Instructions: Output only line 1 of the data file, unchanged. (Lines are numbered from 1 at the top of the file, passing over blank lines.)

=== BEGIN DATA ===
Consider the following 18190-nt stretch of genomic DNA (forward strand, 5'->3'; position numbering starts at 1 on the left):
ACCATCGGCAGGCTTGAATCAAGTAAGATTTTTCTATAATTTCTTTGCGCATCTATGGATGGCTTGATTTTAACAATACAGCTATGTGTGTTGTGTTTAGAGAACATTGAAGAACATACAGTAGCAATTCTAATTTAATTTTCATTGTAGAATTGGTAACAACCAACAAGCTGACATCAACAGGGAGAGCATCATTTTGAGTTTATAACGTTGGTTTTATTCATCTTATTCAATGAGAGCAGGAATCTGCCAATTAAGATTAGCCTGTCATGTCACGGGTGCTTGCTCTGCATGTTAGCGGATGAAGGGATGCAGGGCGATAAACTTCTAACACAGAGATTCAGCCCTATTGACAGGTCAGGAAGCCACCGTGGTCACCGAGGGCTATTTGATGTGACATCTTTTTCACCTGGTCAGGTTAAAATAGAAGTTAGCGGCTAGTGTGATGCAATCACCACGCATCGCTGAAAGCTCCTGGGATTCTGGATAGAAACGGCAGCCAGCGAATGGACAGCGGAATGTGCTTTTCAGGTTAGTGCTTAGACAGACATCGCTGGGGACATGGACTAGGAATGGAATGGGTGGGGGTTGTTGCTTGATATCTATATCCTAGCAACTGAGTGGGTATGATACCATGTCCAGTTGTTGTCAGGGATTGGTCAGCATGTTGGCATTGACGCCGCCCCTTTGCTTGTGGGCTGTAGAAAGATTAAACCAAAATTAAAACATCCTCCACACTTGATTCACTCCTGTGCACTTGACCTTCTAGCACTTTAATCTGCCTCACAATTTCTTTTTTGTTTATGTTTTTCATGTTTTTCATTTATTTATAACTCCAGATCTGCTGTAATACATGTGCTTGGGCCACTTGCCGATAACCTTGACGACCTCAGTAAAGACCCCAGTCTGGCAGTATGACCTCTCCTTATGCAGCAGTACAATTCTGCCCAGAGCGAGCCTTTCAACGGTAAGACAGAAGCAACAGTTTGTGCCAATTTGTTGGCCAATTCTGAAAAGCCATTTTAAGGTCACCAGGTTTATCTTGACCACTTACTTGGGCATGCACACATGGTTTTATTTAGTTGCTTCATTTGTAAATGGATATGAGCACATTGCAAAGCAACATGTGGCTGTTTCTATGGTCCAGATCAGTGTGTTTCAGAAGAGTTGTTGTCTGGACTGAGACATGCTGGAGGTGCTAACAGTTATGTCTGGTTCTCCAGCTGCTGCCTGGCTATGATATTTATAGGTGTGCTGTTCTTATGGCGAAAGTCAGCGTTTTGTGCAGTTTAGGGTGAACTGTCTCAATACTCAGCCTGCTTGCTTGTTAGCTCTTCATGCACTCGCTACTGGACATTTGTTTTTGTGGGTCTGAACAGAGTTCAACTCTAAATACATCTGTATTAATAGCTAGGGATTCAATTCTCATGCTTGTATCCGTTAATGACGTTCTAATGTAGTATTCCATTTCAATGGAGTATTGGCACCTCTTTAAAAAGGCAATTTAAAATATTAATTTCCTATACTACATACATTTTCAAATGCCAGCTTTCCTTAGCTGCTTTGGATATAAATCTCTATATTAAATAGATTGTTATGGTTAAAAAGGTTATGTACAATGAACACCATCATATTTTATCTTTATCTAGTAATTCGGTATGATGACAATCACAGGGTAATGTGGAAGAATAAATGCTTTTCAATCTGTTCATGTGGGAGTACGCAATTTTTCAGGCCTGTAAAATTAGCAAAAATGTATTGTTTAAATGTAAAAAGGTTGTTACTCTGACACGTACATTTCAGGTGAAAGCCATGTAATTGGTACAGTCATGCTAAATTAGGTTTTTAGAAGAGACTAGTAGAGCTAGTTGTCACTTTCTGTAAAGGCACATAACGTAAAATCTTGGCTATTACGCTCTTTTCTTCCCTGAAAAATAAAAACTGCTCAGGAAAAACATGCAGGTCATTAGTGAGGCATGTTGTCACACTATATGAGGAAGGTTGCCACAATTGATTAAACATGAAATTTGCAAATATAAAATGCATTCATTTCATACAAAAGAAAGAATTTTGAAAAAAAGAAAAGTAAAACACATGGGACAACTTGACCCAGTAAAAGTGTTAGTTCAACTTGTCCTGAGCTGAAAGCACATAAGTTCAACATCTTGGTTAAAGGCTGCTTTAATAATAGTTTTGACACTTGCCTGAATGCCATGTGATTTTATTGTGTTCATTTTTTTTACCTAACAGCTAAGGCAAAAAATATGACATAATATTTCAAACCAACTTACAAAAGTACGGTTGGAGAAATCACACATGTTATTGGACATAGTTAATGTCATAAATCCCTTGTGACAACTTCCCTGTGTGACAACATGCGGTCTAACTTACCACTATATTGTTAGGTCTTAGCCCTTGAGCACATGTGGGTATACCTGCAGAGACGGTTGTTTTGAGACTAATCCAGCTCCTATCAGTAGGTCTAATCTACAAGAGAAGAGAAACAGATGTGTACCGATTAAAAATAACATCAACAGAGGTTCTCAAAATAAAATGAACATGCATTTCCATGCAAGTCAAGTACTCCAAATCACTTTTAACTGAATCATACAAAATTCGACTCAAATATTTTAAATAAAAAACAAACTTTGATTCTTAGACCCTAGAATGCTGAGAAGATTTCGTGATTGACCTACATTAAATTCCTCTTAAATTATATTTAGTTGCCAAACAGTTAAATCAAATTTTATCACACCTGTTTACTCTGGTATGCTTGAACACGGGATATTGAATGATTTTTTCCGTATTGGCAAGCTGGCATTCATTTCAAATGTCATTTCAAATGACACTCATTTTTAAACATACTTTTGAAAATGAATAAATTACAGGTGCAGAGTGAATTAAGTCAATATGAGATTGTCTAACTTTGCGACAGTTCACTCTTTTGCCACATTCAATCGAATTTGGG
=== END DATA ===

Consider the following 18190-nt stretch of genomic DNA (forward strand, 5'->3'; position numbering starts at 1 on the left):